Whiplash has excellent ratings, but I had a hard time enjoying it fully for one simple reason: I have worked as a musician with people who went to schools like the one in the movie.
At its core, Whiplash is about a student drummer at a conservatory in New York City. The movie’s school is called Schaeffer, but it’s maybe a stand in for New York’s actual music school, Juilliard. You could also pretty easily plug Boston’s Berklee into that real school slot.
Reality aside, Andrew Neyman (Miles Teller) plays his way into the top jazz band at the conservatory, beating the current drummer for the affections of the tyrannical band’s leader, Dr. Fletcher (J.K. Simmons). You may remember Simmons from Burn After Reading or Thank You for Smoking. He’s great.
Dr. Fletcher spurs his students on by berating them, slapping them, throwing things at them, and lying to them when necessary to cause maximum harm. He is the most evil of evil stepmothers, and all he cares about is jazz. He punishes, manipulates, and crushes his students in the hope that the pressure might some day create another Charlie Parker.
Our hero cracks under the pressure to the point that he loses all humanity. He sleeps in his practice room. He plays drums until his hands bleed freely. He dumps his girlfriend — who somehow liked him even though he acted like a smug prick about her college choice — all so that he can impress Fletcher and be one of the “greats.”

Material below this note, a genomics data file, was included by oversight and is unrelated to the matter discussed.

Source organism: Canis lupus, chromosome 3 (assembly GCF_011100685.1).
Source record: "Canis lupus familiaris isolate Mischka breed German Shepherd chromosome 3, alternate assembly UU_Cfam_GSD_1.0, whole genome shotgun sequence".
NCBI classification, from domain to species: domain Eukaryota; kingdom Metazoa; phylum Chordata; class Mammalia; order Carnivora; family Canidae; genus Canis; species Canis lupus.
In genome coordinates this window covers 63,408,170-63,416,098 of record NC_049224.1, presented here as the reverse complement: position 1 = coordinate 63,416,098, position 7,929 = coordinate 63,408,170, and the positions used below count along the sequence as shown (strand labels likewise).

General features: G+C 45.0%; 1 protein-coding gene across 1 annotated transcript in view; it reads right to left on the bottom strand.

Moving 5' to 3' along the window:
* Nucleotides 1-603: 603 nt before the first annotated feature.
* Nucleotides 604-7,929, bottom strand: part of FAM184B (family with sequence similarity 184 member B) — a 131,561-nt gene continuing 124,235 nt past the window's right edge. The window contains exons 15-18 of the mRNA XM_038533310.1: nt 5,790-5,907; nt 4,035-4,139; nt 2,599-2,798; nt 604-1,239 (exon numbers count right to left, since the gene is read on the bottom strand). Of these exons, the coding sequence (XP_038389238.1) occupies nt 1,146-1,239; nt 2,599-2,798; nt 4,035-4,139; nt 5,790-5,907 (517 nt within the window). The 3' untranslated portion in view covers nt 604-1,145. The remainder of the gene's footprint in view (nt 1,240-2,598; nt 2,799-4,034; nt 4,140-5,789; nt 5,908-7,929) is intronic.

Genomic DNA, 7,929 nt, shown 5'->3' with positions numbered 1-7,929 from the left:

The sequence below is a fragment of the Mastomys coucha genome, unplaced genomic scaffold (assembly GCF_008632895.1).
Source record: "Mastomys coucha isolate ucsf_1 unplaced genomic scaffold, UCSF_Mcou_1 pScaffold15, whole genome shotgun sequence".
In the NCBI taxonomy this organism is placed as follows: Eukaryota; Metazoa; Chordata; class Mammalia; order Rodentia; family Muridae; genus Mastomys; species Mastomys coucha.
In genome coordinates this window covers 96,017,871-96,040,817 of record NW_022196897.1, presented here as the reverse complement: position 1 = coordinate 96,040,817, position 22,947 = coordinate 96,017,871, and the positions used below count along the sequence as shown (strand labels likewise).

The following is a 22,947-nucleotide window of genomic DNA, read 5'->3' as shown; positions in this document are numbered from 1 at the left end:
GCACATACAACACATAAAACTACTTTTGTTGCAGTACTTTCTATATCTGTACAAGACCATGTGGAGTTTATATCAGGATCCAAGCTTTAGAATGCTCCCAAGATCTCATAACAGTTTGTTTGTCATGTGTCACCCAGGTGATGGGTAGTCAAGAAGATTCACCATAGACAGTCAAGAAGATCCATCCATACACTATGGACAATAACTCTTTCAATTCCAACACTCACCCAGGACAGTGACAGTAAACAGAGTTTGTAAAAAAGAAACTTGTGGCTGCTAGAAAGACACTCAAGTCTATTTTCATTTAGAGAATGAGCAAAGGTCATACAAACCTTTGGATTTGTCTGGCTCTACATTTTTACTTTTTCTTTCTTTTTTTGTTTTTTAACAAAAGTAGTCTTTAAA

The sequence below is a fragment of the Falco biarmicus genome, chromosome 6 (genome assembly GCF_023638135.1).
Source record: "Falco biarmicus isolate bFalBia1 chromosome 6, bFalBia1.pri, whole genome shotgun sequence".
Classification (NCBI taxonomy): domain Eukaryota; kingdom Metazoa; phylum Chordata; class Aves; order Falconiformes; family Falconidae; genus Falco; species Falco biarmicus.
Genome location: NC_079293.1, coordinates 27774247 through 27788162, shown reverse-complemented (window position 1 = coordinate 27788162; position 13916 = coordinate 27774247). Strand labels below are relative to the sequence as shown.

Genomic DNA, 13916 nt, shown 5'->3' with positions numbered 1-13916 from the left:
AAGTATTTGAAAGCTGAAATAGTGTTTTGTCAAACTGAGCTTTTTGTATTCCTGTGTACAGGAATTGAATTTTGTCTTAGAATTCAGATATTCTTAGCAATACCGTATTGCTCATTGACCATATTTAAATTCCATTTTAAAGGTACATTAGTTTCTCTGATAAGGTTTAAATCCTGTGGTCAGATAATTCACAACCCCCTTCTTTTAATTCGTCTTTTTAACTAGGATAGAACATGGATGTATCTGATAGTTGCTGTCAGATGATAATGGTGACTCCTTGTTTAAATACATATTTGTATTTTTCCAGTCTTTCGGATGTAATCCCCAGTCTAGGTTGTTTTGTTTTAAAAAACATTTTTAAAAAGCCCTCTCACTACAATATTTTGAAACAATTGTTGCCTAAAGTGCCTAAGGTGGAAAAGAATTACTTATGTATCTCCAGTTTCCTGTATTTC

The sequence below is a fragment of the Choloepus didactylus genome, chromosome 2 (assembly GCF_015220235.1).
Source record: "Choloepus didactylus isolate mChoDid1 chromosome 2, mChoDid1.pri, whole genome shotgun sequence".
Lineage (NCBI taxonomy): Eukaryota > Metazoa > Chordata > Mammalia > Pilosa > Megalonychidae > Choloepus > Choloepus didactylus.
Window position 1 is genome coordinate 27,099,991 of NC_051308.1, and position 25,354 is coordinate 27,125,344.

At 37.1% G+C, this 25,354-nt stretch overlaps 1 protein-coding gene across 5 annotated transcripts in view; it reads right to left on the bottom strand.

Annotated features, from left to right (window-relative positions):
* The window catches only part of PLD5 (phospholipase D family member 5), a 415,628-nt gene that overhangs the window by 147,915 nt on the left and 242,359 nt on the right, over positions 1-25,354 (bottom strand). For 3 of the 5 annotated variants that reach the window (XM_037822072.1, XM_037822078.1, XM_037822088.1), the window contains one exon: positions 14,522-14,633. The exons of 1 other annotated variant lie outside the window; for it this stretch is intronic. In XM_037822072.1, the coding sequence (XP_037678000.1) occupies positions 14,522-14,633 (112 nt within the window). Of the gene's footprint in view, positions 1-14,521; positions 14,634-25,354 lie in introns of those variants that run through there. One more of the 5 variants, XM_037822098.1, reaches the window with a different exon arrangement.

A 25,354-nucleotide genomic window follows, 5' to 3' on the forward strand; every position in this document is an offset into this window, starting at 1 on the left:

And now I would like you to imagine being on a regular old working man’s cover gig with someone like that.
Imagine you’re a plumber. You like your job. The hours are good, the pay is okay. One day you go to a house to unclog a toilet, and you discover you are working with a guy who can’t understand why you aren’t able tell a corn turd from a beer fart merely by the way each makes your eyes water.
That’s what it’s like to be on a cover gig with a music school graduate.
I’m generalizing, of course. Many music school graduates are quite nice. And maybe they deserve to be a little prickly about music theory, given that they’ve spent so much time learning it properly. But then again, if you want to be prickly, go hang out with the porcupines. If you’re so smart, what are you doing on this gig with me?
You should see Whiplash, if for no other reason than to see J.K. Simmons act. As I said, it’s got very high ratings. But be warned: sooner or later if you are playing music you will have occasion to play a gig with one of those guys. If they want to get annoyingly picky about chords, maybe just relax and let them. Remember, sometiems it’s all they have.
Catch Whiplash at the Tara on Cheshire Bridge, or some other theater that isn’t as cool as the Tara.